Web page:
Heart and the Heartland

I gotta be honest. I abhor the term “Midwest”. It seems to have become a blanket term that can be applied to any place between New York and LA. I prefer to refer to the area that I am from as The Plains, The Prairie or even The Heartland. Over the last few days I’ve come to realize that the Heartland’s northern bounds stretch all the way into Saskatchewan.

My Uncle is on his second stint as the pastor of the Evangelical Covenant Church in Norquay, Saskatchewan. He has always said how much he loves the people up here and this weekend I got the chance to experience their Heart firsthand.

Between graduation proceedings on Friday, a reception on Saturday and church on Sunday; I had ample chances to interact with the people here. I’m not sure how many of them asked me about my trip, but I can safely verify that word spreads quickly in a small town. Each person I told my story to listened with their full attention and with a smile on their face.

I also experienced the Heart of my extended family. Every time I have the opportunity to be around them I feel so loved and valued. I thoroughly enjoyed the big moments, like my cousin’s Valedictorian address or my Uncle’s sermon. But I also really value the simple times, such as sitting around a crackling fire talking about good times and bad ideas.

Another fun experience of the weekend was getting out into the countryside with my cousin, John Erik. He has drone that shoots in 4k and took some awesome footage of me riding. I hope to post some of those here once I either figure out how to compress them or have good enough internet to upload them as is. Stay tuned!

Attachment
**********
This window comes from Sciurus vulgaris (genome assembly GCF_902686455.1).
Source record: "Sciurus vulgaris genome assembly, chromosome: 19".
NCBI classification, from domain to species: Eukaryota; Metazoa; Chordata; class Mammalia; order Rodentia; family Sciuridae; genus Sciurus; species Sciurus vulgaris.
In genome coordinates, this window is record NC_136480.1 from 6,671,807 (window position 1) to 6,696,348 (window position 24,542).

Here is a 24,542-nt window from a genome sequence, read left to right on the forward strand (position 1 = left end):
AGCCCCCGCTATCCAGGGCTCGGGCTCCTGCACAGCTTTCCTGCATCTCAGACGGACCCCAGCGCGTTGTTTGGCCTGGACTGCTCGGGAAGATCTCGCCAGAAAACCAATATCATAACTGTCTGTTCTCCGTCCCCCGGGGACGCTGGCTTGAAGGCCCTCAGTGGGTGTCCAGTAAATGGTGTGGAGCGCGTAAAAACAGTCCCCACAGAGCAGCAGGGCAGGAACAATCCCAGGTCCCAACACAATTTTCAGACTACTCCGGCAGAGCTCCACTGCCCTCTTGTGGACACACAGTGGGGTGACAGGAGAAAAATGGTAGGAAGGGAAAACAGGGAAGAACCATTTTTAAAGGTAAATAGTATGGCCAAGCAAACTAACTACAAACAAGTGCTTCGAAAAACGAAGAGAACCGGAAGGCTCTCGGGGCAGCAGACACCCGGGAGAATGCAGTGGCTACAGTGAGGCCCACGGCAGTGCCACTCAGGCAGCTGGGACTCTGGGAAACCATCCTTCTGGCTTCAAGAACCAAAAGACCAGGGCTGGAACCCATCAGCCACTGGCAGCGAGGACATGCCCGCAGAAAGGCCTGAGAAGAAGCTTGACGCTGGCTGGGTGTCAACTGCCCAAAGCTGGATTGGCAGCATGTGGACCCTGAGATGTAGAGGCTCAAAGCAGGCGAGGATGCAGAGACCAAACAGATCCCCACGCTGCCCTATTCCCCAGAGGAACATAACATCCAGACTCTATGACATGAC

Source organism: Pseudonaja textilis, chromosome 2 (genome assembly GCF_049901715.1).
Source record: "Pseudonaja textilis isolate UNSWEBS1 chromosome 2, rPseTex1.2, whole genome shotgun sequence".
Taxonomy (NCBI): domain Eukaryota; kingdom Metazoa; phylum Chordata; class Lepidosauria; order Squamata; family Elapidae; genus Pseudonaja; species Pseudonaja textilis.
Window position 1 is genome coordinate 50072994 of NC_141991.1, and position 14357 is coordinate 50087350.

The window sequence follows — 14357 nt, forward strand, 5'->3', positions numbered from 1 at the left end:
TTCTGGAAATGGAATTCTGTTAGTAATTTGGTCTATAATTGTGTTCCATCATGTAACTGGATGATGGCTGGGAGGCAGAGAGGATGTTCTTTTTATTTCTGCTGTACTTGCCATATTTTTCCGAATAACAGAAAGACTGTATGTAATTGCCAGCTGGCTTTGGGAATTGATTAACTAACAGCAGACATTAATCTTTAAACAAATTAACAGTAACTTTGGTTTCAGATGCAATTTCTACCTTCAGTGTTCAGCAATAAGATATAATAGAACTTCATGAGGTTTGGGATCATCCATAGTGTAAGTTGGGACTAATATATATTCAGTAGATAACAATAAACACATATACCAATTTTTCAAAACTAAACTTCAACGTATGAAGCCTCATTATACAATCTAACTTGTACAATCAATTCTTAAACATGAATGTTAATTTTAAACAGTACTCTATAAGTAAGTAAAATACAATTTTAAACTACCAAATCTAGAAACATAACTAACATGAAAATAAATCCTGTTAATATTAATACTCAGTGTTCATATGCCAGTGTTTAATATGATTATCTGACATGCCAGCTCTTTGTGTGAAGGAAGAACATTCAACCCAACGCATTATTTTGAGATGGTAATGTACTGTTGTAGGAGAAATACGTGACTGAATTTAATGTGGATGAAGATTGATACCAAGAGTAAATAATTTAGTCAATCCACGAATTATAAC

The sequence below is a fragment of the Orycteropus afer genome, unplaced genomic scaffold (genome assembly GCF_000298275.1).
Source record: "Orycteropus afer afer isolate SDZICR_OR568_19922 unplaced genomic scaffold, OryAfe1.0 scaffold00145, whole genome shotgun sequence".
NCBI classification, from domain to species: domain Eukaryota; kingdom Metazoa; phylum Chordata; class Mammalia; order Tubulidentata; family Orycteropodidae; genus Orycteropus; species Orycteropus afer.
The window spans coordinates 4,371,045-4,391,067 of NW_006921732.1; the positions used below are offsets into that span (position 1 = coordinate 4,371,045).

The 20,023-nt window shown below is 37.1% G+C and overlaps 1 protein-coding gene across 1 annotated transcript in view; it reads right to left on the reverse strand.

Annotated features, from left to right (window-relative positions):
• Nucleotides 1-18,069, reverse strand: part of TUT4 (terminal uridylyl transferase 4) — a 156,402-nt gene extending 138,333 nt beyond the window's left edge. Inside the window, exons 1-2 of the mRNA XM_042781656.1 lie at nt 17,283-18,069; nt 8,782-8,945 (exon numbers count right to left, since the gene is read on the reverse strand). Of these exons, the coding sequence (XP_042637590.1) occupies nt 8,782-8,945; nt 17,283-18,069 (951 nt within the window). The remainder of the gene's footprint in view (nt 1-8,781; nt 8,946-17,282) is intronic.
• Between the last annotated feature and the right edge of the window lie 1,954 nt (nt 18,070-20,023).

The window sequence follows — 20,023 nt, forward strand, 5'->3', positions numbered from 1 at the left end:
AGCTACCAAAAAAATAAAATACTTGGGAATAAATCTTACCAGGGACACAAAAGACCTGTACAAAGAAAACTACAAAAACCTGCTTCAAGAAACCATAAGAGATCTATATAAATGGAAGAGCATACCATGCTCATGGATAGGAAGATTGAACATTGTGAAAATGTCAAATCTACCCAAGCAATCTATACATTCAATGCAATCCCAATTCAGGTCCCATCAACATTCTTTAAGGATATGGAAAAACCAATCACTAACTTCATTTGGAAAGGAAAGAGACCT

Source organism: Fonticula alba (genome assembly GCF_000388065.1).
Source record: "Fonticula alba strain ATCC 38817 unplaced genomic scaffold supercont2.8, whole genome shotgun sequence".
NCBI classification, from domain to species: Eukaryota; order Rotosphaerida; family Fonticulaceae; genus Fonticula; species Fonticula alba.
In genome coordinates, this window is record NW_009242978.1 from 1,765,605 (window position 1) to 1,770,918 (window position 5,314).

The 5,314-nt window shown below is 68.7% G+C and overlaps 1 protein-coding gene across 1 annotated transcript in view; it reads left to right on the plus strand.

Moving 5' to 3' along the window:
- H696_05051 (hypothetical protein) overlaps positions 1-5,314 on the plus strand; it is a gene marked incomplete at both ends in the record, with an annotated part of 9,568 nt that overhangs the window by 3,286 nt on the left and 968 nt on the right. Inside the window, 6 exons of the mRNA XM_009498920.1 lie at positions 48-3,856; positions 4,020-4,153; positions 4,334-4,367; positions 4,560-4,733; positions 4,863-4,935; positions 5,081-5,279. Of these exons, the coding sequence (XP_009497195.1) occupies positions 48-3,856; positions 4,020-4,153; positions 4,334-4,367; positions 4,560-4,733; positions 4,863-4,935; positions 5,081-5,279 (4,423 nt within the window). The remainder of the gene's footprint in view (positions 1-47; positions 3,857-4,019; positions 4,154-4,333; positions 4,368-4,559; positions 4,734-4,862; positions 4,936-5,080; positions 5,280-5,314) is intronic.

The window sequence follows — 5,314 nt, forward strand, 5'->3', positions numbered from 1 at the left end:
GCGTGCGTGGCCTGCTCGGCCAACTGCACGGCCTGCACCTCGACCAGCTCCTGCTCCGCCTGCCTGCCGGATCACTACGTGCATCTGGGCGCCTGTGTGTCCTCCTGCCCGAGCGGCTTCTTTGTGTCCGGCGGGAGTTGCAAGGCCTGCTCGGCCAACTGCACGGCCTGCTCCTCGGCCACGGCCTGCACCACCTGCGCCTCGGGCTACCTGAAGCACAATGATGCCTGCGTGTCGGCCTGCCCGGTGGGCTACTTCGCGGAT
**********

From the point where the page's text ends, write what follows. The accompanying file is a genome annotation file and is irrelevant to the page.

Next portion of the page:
June 12

We packed up and bid farewell to our gracious (and I must say, photogenic) hosts

This day is also one where I am reminded of the Heart of my Father. He spent his 71st birthday chasing around his wayward son on a motorcycle. He’s battled cancer for 15 years so each birthday is a big celebration. However, he never makes anything about himself and would much rather spend his day assisting someone else. I felt incredibly fortunate to have his assistance as the driver of my support vehicle.

Our first stop was for a standing picnic in Fort Qu’Appelle.

I kept trying to tell this guy about my awesome blog, but he was just looking for some free food. Get a job, you freeloader!

We continued through Regina and Moose Jaw, then got off the beaten path and onto a path that was well beaten.

These well worn roads were the ones that took us down to the second place on my list: Gravelbourg, Saskatchewan. Here I was able to experience the Heart that Gravelbourgians (hey, I tried) have for their town.

Gravelbourg is a neat place. It is a French speaking (Francophone) community and is probably best known for its cathedral: The Cathedral of Our Lady of the Assumption. A catchy name if ever there was one. My Aunt Marcia told us about the cathedral before we left Norquay and it was the first place we stopped.

We wandered around the outside briefly before seeing a number to call for tours on the door. Mom called the Gravelbourg museum and they said they would be there shortly to let us in. While waiting, a man on a bicycle approached us, just to make sure we had gotten in touch with the tour guide. We talked briefly about the cathedral then the topic of my trip came up. He seemed really excited, even proud, to see Gravelbourg listed on the sign on the back of my bike.